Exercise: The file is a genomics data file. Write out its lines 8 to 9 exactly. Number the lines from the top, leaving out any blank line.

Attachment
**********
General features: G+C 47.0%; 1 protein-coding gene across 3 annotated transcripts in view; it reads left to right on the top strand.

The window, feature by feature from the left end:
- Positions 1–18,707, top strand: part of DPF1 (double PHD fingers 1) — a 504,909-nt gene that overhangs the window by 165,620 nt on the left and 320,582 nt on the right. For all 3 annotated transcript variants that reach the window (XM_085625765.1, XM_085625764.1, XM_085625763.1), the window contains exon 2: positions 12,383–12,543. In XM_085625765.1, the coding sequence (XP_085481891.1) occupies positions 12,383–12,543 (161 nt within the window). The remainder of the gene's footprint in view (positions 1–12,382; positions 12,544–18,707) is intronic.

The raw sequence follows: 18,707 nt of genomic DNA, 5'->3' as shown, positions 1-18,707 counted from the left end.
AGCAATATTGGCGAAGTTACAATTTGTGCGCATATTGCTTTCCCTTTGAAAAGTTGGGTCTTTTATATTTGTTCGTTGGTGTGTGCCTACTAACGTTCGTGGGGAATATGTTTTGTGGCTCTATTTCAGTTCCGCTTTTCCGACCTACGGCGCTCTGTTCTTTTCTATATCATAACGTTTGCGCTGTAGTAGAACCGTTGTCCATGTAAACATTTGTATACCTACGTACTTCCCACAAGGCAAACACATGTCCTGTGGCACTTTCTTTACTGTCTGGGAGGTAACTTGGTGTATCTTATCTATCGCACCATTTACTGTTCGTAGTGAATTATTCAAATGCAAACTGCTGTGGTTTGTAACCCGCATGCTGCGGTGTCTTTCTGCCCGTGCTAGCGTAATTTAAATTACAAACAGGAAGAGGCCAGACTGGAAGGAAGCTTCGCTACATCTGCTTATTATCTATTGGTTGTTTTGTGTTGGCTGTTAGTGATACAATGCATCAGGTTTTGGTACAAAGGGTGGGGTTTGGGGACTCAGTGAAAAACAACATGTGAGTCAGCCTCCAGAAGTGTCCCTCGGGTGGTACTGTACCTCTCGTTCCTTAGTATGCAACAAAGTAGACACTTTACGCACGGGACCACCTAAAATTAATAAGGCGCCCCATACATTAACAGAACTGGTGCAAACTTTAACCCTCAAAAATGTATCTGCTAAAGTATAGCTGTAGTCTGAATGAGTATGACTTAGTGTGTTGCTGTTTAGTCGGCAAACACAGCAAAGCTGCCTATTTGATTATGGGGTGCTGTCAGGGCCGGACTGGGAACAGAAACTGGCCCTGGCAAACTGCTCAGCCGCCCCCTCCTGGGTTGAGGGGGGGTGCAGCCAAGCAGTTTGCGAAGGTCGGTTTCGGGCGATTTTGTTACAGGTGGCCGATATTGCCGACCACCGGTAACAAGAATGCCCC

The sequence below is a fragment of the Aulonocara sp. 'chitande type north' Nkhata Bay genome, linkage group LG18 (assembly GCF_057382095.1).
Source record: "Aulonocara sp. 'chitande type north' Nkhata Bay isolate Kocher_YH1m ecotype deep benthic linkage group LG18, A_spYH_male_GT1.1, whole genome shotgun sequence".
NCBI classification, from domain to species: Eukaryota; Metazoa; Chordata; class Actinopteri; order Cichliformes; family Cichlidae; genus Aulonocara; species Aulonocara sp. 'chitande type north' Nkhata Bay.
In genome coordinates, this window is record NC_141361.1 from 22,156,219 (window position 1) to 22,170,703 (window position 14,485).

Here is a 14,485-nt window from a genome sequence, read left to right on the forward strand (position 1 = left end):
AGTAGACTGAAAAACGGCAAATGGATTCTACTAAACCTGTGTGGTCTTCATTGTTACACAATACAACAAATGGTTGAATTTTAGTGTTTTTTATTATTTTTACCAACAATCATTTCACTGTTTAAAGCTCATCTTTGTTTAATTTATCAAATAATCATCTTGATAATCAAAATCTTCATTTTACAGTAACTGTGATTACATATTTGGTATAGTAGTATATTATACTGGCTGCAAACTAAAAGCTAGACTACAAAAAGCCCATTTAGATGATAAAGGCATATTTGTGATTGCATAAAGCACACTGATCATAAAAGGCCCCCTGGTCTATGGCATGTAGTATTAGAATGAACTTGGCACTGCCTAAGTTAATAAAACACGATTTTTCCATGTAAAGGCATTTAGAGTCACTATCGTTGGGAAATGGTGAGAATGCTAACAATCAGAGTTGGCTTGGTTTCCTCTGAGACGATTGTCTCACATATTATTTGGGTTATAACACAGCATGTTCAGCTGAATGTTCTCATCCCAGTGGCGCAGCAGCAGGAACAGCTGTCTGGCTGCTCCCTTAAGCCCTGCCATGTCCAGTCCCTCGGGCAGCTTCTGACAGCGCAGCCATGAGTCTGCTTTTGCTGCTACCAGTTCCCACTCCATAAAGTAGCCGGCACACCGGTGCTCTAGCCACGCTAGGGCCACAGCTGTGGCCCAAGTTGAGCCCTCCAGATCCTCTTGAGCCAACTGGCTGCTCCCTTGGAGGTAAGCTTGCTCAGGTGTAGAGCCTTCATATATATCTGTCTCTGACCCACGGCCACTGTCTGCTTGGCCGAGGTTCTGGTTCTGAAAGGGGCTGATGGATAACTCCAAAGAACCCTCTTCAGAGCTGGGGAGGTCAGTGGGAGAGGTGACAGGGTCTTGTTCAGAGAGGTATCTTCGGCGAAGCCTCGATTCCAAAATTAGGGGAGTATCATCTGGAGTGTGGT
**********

NCBI classification, from domain to species: Eukaryota; Metazoa; Chordata; class Actinopteri; order Cichliformes; family Cichlidae; genus Aulonocara; species Aulonocara sp. 'chitande type north' Nkhata Bay.
In genome coordinates, this window is record NC_141361.1 from 22,156,219 (window position 1) to 22,170,703 (window position 14,485).